Unbeknownst to me Liezel began picking up on trigger words. Words that would cause panic based on their past use. Some of these words included morning, watch, heel, and worst of all, Liezel.
Yep, in the right setting, saying her name would cause panic. This is some life I’ve carved out for this puppy!
Once Liezel started showing fear aggression (barking and lunging) the goal during training was to keep her under threshold. While on a walk, as soon as I saw something she might consider scary, I was to get her attention and maintain that attention until the scary thing was gone. Sounds easy enough. We’re walking, I see someone walking their dog on the next block, and I say “Liezel” she looks up and gets a food reward. Then I say “Heel” and she is supposed to walk right next to me. And finally I say “Watch” and she is to maintain eye contact. We continue this, with lots of food reward, until the other person is out of sight.
All of those steps were taking place with an added undertone. As soon as I saw the thing she might consider scary, I tensed up and said “Liezel.” It didn’t take long for her to learn “when mamma says my name, something scary is going to happen.” Before she learned that though, she was such a good girl and at hearing her name she would look up for her reward. At that time I would say, “Heel” and she got right next to me and walked nicely. But it took even less time for her to get into heel, survey the scene, see the scary thing and realize “when mamma says heel, something scary is going to happen.” This was before I could even get to the “Watch” command. Now, of course, when we first started this exercise, I could get to watch and she would watch me. But, being a puppy she would lose focus and look around where she would see the scary thing. Once she saw the scary thing, during any of these steps, she would react. The tension was HIGH.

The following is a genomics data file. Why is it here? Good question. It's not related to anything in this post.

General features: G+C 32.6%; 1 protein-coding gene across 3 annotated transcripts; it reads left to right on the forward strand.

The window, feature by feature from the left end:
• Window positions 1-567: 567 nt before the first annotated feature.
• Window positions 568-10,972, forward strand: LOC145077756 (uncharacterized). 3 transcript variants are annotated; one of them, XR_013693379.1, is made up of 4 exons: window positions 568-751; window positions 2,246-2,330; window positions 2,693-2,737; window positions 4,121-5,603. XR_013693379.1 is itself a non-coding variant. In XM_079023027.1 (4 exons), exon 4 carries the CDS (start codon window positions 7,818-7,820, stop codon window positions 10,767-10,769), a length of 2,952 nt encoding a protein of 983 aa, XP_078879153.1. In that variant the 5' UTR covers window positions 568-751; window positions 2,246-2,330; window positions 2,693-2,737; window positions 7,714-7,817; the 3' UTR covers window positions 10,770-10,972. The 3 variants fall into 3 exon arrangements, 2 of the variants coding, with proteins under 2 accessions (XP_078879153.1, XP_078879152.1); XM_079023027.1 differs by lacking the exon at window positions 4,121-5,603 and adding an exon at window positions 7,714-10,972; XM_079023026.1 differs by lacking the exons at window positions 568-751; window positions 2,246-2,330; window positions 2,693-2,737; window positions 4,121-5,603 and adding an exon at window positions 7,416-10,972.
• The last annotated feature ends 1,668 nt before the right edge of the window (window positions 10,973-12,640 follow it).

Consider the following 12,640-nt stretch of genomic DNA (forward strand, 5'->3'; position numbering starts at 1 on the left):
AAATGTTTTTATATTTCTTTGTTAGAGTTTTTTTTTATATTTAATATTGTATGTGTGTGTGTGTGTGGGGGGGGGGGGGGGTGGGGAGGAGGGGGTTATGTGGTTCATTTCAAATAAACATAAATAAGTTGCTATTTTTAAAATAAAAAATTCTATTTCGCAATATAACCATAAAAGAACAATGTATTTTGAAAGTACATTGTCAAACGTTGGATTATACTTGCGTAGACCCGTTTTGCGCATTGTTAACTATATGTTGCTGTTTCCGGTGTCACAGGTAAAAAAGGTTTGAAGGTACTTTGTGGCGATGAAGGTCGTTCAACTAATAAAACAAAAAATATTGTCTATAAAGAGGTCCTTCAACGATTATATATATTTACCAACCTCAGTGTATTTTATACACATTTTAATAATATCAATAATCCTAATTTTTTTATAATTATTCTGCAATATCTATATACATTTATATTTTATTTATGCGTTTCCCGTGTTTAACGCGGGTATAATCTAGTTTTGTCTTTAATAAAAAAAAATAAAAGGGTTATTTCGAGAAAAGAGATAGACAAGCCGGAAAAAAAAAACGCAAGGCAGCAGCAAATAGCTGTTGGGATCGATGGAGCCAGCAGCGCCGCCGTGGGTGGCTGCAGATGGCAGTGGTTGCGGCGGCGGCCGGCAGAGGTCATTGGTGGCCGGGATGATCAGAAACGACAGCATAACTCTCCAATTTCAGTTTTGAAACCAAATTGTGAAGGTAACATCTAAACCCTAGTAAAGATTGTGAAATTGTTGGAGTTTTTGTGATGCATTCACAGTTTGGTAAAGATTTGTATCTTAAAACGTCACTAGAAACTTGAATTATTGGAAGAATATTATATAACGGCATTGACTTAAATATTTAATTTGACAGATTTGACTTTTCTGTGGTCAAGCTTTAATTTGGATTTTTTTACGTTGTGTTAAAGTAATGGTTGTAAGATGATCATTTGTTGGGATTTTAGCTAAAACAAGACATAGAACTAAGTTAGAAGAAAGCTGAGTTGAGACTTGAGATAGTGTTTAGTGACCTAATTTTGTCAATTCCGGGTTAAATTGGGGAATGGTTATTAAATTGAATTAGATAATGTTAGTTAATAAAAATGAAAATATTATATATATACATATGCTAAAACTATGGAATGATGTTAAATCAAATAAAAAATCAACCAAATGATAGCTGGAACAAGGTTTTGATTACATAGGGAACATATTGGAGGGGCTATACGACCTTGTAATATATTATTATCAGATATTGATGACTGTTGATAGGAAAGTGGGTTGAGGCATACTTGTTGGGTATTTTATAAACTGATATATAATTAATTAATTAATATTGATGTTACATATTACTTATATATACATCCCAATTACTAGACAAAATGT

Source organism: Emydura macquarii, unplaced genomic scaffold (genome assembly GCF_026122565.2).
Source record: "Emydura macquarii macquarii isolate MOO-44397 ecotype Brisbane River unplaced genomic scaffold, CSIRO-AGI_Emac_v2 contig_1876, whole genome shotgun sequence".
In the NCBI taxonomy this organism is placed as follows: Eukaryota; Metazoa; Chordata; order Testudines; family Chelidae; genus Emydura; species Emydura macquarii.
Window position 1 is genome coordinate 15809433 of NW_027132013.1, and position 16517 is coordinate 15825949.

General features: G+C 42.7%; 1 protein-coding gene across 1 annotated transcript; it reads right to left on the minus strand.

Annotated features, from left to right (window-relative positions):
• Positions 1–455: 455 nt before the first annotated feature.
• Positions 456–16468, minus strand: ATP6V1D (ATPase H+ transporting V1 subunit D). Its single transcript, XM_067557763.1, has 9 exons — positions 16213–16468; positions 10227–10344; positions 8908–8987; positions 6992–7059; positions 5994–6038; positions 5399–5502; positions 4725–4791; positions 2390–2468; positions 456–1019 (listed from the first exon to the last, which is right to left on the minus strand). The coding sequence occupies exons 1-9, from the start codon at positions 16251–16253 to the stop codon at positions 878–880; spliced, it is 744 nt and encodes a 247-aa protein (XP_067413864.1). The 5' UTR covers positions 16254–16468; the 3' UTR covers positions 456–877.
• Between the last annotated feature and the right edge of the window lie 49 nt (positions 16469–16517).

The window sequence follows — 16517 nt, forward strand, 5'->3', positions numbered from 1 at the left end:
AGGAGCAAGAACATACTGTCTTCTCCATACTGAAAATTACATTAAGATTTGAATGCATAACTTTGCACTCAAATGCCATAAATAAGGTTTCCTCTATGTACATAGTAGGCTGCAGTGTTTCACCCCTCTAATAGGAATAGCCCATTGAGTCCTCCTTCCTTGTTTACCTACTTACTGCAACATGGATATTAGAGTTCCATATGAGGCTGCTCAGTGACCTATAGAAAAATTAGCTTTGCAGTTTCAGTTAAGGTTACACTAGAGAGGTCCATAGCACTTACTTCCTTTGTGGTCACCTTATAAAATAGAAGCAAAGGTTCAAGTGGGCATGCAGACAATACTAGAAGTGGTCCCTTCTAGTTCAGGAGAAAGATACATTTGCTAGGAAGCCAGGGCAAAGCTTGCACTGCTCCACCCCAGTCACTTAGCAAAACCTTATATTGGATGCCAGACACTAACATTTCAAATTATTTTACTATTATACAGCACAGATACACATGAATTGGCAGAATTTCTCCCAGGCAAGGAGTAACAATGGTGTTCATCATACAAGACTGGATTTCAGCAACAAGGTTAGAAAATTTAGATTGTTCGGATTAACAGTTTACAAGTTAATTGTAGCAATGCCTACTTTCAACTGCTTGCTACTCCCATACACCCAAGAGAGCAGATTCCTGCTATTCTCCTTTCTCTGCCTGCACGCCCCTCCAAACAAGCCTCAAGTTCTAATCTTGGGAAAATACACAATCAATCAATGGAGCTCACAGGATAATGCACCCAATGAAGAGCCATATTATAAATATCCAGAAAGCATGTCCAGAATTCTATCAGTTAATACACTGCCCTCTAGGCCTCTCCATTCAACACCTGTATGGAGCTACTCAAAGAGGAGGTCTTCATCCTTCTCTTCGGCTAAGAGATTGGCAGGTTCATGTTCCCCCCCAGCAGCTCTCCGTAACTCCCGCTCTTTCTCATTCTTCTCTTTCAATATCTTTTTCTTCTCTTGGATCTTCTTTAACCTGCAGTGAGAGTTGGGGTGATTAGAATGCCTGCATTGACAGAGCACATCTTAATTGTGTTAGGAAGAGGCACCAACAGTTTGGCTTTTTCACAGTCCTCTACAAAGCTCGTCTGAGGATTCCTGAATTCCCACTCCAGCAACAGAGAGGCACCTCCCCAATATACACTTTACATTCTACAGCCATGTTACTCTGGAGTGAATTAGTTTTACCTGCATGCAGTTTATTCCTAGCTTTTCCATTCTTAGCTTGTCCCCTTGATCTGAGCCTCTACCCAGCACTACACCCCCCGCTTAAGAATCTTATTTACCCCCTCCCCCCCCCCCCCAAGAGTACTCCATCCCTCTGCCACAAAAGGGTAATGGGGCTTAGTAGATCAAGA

I worried about the other person, “Are they going to think I’m incompetent, unable to maintain my dog, are they going to call the police, what if the police show up and she’s reactive and they consider her a threat and shoot her.” “What if they try to approach us (Dear Lord, why would they approach us) and Liezel jumps on them or worse…”
I worried about Liezel, “Another terrible outing. I’m actually teaching her that being outside of the house IS scary. She’s going to have this adrenaline surging through her body for days. Why am I doing this to her. She should just be an at-home dog. But if she’s an at home dog, what if we have to take her somewhere and she’s not used to going anywhere and she reacts – like, what if we had to go to an emergency vet – would they treat her if she was barking and lunging and carrying on – would they refuse treatment….”
And I beat myself up, “You are not a good dog owner, you are one of those people that other people look at thinking ‘look at that idiot who can’t control her dog,’ you should not have gotten a dog so quickly after losing Zelda, she should be with someone who doesn’t have anxiety, you did this to her, you are ruining Liezel’s life…”